As a general rule, Ministers should put before their colleagues the sorts of issues on which they themselves would wish to be consulted. Ministers should keep their colleagues informed about matters of public interest, importance, or controversy. Where there is uncertainty about the level and type of consideration needed (i.e., whether a paper is required), Ministers should seek advice from the Prime Minister or the Secretary of the Cabinet.
The following matters must be submitted to Cabinet (through the appropriate Cabinet committee):
- significant policy issues
- controversial matters
- proposals that will affect the government’s financial position, or important financial commitments
- proposals that will affect New Zealand’s constitutional arrangements (see paragraph 5.76 of the Cabinet Manual)
- matters concerning the machinery of government
- draft policy or discussion and public consultation documents (before their release)
- reports of a substantive nature relating to government policy or government agencies
- proposals involving new legislation (bills) or regulations
- government responses to select committee recommendations and Law Commission reports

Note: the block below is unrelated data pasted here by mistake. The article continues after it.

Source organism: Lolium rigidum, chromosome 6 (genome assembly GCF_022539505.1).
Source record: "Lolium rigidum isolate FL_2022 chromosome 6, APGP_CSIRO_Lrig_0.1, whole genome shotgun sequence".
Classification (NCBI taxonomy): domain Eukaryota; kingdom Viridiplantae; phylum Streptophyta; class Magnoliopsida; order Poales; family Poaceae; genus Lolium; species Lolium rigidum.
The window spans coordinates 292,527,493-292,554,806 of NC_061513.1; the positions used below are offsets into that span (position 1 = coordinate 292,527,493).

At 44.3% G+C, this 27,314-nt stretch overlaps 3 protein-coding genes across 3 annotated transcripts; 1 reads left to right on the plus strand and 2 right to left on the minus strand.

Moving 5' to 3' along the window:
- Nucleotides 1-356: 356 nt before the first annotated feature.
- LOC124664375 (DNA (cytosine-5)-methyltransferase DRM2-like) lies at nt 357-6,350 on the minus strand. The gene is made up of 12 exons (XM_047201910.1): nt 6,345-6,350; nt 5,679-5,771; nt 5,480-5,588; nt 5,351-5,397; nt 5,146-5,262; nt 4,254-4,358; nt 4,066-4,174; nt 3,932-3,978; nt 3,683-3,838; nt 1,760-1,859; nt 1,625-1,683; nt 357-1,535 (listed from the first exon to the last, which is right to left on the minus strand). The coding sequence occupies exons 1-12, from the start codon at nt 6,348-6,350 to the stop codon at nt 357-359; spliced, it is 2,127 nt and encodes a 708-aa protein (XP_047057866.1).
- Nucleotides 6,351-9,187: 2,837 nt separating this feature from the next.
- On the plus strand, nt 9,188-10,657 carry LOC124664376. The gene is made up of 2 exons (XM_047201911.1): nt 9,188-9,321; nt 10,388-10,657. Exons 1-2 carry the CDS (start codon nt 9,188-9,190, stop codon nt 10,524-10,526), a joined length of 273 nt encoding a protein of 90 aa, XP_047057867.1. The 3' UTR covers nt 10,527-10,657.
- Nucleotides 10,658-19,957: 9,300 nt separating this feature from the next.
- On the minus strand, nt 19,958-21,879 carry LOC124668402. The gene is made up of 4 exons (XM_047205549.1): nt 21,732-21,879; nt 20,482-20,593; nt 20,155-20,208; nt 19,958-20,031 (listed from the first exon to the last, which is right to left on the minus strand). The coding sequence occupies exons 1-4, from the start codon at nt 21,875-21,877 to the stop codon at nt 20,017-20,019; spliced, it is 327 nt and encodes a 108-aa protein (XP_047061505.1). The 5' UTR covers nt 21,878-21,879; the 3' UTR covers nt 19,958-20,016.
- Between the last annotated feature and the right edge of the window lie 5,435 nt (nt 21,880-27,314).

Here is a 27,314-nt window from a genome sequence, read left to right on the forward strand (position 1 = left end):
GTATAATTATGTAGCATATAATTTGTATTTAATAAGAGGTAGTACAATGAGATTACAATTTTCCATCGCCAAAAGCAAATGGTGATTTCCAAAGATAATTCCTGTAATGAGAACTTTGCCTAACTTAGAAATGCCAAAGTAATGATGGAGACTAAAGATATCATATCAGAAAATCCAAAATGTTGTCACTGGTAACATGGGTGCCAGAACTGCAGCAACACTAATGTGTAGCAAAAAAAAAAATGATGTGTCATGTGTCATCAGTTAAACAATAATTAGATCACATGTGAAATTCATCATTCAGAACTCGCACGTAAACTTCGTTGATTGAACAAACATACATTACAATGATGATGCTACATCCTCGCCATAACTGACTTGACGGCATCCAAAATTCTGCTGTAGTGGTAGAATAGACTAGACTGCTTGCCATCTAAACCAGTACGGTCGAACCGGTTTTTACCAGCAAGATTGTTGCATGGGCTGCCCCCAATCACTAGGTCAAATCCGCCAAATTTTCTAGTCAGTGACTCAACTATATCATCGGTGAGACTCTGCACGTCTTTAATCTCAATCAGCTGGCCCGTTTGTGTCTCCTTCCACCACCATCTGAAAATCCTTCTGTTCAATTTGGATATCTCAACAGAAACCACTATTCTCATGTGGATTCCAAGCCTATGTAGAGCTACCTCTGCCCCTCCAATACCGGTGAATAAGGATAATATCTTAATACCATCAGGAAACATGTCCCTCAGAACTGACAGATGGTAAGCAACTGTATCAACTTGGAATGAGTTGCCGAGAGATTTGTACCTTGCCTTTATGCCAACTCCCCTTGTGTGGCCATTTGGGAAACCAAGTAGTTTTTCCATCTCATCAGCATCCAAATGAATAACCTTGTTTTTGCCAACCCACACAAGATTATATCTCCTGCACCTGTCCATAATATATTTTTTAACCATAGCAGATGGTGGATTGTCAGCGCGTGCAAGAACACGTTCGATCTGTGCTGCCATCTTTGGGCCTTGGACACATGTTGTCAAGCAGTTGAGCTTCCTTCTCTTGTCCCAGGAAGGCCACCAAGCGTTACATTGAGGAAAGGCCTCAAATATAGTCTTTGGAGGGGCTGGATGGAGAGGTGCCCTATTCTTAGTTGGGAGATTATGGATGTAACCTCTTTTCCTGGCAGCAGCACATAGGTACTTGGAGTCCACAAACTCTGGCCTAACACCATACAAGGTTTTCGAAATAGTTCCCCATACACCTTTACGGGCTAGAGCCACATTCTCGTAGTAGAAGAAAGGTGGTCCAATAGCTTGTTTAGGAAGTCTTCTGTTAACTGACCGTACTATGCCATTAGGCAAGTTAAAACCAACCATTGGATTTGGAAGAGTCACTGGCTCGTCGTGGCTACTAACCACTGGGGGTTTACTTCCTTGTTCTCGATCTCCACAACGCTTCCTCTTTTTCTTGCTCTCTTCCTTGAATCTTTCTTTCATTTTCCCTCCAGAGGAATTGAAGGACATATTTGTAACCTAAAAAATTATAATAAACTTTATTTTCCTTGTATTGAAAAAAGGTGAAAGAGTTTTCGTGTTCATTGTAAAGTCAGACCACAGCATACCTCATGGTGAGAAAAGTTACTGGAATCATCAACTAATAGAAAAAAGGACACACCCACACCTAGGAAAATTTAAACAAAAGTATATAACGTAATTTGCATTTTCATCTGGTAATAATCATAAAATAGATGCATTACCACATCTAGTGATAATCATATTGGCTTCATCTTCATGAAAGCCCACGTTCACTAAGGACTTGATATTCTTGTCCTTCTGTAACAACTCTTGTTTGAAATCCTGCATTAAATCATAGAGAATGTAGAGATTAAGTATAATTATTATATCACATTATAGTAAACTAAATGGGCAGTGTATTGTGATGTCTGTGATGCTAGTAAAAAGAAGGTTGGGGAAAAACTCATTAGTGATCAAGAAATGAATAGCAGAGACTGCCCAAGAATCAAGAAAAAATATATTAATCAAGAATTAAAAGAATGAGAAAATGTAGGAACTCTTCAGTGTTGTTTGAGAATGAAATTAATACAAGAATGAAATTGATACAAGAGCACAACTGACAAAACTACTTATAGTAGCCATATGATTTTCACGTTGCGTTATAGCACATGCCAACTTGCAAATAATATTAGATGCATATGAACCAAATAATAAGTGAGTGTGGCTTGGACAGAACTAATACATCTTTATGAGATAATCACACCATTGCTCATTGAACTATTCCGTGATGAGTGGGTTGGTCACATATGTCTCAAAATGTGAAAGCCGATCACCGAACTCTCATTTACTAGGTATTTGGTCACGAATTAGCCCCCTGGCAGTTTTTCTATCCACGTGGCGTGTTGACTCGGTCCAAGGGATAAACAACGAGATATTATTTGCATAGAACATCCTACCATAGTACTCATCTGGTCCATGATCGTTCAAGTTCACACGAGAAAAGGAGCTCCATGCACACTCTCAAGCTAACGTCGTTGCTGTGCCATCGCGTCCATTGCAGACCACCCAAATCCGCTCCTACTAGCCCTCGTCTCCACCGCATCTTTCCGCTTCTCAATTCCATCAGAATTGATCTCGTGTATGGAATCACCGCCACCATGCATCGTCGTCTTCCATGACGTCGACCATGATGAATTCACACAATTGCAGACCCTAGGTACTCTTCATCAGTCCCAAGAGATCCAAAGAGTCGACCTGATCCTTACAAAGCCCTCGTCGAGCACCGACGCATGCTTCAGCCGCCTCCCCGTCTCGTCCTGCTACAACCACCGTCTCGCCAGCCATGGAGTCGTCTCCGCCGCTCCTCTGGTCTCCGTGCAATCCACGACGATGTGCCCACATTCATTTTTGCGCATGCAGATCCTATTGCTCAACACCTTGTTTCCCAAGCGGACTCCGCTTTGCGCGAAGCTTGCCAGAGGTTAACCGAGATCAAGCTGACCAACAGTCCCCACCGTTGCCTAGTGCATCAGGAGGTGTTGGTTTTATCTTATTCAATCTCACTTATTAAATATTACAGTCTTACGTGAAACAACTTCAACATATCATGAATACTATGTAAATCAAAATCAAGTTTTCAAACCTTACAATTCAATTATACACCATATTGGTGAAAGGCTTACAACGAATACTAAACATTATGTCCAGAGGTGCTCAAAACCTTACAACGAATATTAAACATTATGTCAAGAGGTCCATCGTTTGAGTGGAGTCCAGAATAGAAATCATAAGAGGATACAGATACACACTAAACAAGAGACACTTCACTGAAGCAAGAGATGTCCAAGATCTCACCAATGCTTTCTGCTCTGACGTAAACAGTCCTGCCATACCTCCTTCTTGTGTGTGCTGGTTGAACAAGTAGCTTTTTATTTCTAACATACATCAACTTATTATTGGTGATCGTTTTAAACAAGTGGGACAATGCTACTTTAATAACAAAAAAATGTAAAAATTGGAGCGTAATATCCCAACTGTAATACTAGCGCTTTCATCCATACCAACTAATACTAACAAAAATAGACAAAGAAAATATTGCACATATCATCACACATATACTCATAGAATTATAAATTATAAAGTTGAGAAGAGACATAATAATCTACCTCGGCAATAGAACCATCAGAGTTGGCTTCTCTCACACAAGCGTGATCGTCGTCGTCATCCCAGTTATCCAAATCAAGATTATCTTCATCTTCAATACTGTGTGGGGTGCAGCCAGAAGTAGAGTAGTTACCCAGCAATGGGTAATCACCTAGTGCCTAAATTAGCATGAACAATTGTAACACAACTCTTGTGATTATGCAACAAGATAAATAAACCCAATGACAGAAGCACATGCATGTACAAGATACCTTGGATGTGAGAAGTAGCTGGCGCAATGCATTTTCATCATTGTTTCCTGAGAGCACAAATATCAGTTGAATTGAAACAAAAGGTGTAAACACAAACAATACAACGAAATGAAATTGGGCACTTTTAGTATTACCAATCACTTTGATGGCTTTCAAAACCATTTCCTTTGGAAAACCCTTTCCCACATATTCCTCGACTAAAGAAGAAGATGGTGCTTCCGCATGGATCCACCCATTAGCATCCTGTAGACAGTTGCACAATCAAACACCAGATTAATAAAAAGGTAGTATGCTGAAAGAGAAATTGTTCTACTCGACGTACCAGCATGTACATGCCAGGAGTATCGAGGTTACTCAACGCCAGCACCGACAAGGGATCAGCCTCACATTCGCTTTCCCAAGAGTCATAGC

- matters concerning the portfolio interests of a number of Ministers (particularly where agreement cannot be reached)
- significant statutory decisions (see paragraphs 5.34 to 5.37of the Cabinet Manual)
- all but the most minor public appointments
- international treaties and agreements (see paragraphs 5.77 to 5.81of the Cabinet Manual)
- any proposals to amend the provisions of the Cabinet Manual.
Matters that should not, as a general rule, be brought to Cabinet include:
- matters concerning the day to day management of a portfolio that have been delegated to a department
- operational (non-policy) statutory functions
- the exercise of statutory decision-making powers (within existing policy) concerning individuals.
It may, however, be appropriate to bring an item in the above list to Cabinet’s attention if it is significant or likely to be controversial.